Discovering Machu Picchu

27 Jan 2013

There's a deeply mystical land nested 2.5km above sea level in the Urubamba Valley, South of Peru.

It was built by the Incas previous to the Spanish conquest of Peru as a sacred place - probably for the elite to live in - but it is thought that its inhabitants died of smallpox brought in from Europe. Because of its location, the Spanish weren't able to find it and so it remained untouched for centuries until an 11 year old local boy took Hiram Bingham there. In 1911 its discovery was announced.

Getting there today is a lot more straightforward with the right amount of adventurous. A short flight from Lima will take you to the magical city of Cuzco. From there you can either do treks for days with a guided tour (registered and controlled by the tourism ministry) or take the British-owned Peru Rail to the city of Aguas Calientes (newly renamed Machu Picchu city).

You can't help but feel a deep connection with this ancient land - and I promise it's not BS. You need at least a day to acclimatise to the altitude and rest (if you don't, you could get extremely ill and would have to be taken back to lower grounds). But two or three days in Cuzco are recommended to feel the amazingly spiritual vibes and enjoy the surroundings - amazing valleys and ancient sites that are as mind-blowing as Machu Picchu itself.

Aguas Calientes (Spanish for hot springs, as you can find these here!), is whole new world again. You can only get there by foot or by train so there are no cars there. It's a huge market surrounded by little houses, restaurants, a church and lots of massage parlours. All next to a railroad. And on the other side of town, across the bridge, the mega-luxurious Casa Andina hotel (still keeping in with traditions in architecture), which is a harsh juxtaposition to the life you see beneath.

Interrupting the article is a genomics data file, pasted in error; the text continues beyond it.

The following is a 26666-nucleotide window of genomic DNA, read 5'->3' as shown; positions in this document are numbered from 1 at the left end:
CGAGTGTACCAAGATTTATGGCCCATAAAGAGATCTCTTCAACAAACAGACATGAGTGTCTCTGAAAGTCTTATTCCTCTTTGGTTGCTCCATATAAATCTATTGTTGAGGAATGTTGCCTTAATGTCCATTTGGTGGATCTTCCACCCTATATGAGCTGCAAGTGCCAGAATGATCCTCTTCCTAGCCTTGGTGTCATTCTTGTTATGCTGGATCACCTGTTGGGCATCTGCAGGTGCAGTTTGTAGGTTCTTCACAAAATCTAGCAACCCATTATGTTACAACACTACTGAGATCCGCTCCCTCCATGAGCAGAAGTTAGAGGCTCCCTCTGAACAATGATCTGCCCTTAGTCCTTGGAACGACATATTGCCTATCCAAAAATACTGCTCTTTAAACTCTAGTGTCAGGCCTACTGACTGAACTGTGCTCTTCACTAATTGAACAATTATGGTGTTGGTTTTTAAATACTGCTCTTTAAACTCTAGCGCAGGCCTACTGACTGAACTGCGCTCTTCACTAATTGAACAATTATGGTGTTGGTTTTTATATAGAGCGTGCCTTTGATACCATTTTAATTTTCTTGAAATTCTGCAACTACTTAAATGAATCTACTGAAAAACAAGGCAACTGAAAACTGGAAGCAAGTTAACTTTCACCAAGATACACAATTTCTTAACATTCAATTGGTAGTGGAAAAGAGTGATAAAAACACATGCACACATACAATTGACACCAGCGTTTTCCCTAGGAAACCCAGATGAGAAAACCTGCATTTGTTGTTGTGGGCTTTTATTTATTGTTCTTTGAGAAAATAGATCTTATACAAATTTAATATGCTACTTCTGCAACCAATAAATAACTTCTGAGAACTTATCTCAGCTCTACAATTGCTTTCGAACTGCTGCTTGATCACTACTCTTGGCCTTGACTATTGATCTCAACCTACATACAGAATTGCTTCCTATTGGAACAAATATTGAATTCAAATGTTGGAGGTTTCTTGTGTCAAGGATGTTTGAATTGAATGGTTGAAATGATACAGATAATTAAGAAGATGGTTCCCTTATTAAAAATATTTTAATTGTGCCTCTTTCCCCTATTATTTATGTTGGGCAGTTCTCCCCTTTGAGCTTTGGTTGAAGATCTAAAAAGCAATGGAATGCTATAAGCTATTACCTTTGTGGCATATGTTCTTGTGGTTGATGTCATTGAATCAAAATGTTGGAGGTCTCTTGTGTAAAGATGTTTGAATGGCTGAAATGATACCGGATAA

To get to the city of Machu Picchu you can either get a bus or do the trek yourself. You can even climb to the top of the Wayna Pichu (the huge mount in the background in the pictures below) and get there through that entrance! The views take some understanding, and it's well worth paying a guide to explain the mysteries and stories behind these fantastic ruins. Take the day to wander around, sit about and read a book with the animals grazing nearby.

When you leave and head back to Aguas Calientes just at the feet of these mounts, go to some hot springs and enjoy a firewood pizza or some good Peruvian food at the Casa Andina hotel.

To plan a visit it is recommended that bookings are made well in advance (more than 6 months) as the trek to Machu Picchu has limited places each season to help preserve the area. Peru has a fantastic tourism ministry and a great team behind its brand, visit: for more info.


  1. Amaaaazing photos! =O Love the llama ;)


  2. These pictures leave me --wow-ed!
    Such great impressions! What a great selection of pictures; I find it super-difficult to name my favorite; they are all special! The one with the street artist trying to sell his pictures and with the lady photographed from the back are probably my favs if I had to name some... And are these alpacas?

    Thanks for your kind and thoughtful comment on my blog: That is amazing -- is he guest-writing here on your blog? I'd love to read it! How great that you have somebody to talk about these topics! I needed the internet (my blog in this case)to express my thoughts on it, but it seems that is also the right way as it results in a lot of reflection together with other bloggers! Thank you!

    Have a wonderful Sunday,


    1. This comment has been removed by a blog administrator.

    2. Thanks Svenja!

      The ones in these pictures are llamas. Alpacas are generally a bit smaller and softer-featured with flatter noses and tiny ears.

      About the reflection... yes, it hit me that he's gathered valuable info on all these topics by reading all these books and the way he explains it is really insightful. I've got pictures of him whilst he talks about these things too so it's really interesting to see his expression haha!

      Thanks for dropping by x


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